The Solow growth model is built around the neoclassical aggregate produc-

tion function (11.16) and focuses on the proximate causes of growth:

Y = At F( K , L) (11.16)

where Y is real output, K is capital, L is the labour input and At is a measure of

technology (that is, the way that inputs to the production function can be

transformed into output) which is exogenous and taken simply to depend on

time. Sometimes, At is called ˜total factor productivity™. It is important to be

clear about what the assumption of exogenous technology means in the

Solow model. In the neoclassical theory of growth, technology is assumed to

be a public good. Applied to the world economy this means that every

country is assumed to share the same stock of knowledge which is freely

available; that is, all countries have access to the same production function.

In his defence of the neoclassical assumption of treating technology as if it

were a public good, Mankiw (1995) puts his case as follows:

604 Modern macroeconomics

The production function should not be viewed literally as a description of a

speci¬c production process, but as a mapping from quantities of inputs into a

quantity of output. To say that different countries have the same production

function is merely to say that if they had the same inputs, they would produce the

same output. Different countries with different levels of inputs need not rely on

exactly the same processes for producing goods and services. When a country

doubles its capital stock, it does not give each worker twice as many shovels.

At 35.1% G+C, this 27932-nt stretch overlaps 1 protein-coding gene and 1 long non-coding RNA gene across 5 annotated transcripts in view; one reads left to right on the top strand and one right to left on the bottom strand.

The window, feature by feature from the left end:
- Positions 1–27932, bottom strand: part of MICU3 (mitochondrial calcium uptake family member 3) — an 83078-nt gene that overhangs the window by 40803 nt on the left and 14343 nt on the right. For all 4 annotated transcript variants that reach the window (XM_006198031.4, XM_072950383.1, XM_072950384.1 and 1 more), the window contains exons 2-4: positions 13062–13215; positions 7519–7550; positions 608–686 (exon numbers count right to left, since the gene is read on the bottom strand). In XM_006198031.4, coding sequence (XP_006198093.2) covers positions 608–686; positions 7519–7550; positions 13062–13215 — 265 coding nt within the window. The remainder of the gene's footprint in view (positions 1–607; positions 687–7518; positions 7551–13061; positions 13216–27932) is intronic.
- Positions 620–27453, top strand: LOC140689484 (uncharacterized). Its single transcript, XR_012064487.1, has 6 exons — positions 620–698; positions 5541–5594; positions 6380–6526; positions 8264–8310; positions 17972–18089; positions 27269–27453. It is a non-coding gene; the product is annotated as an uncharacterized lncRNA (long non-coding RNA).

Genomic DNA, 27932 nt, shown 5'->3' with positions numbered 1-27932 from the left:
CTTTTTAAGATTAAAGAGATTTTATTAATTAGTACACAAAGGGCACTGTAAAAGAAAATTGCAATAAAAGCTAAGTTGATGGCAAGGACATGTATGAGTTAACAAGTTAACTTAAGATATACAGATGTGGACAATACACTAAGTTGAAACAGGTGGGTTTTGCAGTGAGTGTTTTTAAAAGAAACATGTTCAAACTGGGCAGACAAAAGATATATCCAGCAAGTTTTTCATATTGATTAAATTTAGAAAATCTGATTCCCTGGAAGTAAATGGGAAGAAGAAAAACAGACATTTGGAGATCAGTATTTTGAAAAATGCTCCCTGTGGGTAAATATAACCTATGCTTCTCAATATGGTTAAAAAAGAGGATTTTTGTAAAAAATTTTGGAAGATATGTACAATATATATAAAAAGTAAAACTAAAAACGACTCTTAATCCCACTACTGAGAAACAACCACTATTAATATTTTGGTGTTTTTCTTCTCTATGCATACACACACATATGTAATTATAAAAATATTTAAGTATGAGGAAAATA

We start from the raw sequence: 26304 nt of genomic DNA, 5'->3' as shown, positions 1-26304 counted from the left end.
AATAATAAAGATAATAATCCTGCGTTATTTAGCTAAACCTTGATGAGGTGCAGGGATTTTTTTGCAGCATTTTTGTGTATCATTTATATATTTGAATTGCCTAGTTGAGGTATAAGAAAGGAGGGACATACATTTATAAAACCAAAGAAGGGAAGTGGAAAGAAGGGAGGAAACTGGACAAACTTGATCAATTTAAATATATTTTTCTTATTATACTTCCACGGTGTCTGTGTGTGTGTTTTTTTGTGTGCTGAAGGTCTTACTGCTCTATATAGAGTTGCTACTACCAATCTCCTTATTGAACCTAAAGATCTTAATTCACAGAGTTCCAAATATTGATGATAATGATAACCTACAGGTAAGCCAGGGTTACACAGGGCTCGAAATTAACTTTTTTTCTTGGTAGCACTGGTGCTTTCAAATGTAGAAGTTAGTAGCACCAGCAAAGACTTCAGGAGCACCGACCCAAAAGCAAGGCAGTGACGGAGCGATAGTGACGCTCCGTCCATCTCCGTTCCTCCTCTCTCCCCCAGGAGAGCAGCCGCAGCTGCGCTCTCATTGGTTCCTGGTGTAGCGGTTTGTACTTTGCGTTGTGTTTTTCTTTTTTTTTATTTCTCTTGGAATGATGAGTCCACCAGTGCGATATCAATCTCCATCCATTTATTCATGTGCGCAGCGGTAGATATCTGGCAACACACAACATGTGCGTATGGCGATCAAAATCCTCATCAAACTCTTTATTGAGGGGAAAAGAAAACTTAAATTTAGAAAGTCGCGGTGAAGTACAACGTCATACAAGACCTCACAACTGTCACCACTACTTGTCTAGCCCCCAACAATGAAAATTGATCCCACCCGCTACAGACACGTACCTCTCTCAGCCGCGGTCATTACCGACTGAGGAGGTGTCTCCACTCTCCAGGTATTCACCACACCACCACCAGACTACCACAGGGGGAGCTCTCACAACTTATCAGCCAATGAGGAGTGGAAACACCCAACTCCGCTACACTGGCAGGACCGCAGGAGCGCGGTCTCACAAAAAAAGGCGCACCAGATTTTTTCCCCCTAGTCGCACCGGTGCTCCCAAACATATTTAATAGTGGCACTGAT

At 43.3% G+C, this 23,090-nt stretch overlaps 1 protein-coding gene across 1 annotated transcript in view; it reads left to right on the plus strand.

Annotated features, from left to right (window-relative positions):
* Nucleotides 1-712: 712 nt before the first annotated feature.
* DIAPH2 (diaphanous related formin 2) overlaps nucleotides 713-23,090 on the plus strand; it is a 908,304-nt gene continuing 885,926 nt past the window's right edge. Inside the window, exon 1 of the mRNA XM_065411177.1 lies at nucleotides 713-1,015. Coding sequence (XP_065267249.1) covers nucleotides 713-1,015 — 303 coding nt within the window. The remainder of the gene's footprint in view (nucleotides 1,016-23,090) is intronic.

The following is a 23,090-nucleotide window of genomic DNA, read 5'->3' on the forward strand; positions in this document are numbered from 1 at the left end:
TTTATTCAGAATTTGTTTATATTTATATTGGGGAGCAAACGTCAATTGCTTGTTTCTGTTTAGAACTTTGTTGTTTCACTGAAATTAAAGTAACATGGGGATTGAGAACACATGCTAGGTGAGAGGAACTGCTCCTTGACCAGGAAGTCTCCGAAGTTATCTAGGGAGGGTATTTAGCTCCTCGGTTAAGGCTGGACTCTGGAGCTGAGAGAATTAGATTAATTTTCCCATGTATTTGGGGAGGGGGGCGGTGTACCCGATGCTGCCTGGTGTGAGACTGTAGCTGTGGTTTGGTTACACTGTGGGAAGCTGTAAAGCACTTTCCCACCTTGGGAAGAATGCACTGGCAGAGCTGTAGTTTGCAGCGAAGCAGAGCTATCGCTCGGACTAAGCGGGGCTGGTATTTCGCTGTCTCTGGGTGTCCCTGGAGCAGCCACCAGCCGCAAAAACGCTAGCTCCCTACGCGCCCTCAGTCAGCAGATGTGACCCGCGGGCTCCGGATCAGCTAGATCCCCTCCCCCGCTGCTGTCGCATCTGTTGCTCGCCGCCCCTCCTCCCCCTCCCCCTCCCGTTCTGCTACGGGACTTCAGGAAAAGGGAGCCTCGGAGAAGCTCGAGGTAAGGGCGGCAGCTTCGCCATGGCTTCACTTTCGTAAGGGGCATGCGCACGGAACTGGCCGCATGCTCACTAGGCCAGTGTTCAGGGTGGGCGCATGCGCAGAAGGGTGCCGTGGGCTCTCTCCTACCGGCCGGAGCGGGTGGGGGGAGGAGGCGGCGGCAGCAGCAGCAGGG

Instead, it replaces shovels with bulldozers. For the purposes of modelling eco-

nomic growth, this change should be viewed as a movement along the same

production function, rather than a shift to a completely new production function.

As we shall see later (section 11.15), many economists disagree with this

approach and insist that there are signi¬cant technology gaps between na-

tions (see Fagerberg, 1994; P. Romer, 1995). However, to progress with our

examination of the Solow model we will continue to treat technology as a

public good.

For simplicity, let us begin by ¬rst assuming a situation where there is no

technological progress. Making this assumption of a given state of technol-

ogy will allow us to concentrate on the relationship between output per

worker and capital per worker. We can therefore rewrite (11.16) as:

Y = F( K , L) (11.17)

The aggregate production function given by (11.17) is assumed to be ˜well

behaved™; that is, it satis¬es the following three conditions (see Inada,

1963; D. Romer, 2001; Barro and Sala-i-Martin, 2003; Mankiw, 2003).

First, for all values of K > 0 and L > 0, F(·) exhibits positive but diminish-

ing marginal returns with respect to both capital and labour; that is, ‚F/‚K

> 0, ‚2F/‚K2 < 0, ‚F/‚L > 0, and ‚2F/‚L2 < 0. Second, the production

function exhibits constant returns to scale such that F (»K, »L) = »Y; that

is, raising inputs by » will also increase aggregate output by ». Letting »

=1/L yields Y/L = F (K/L). This assumption allows (11.17) to be written

down in intensive form as (11.18), where y = output per worker (Y/L) and k

= capital per worker (K/L):

y = f ( k ), where f ′( k ) > 0, and f ′′( k ) < 0 for all k (11.18)

Equation (11.18) states that output per worker is a positive function of the

capital“labour ratio and exhibits diminishing returns. The key assumption of

constant returns to scale implies that the economy is suf¬ciently large that

any Smithian gains from further division of labour and specialization have

already been exhausted, so that the size of the economy, in terms of the

labour force, has no in¬‚uence on output per worker. Third, as the capital“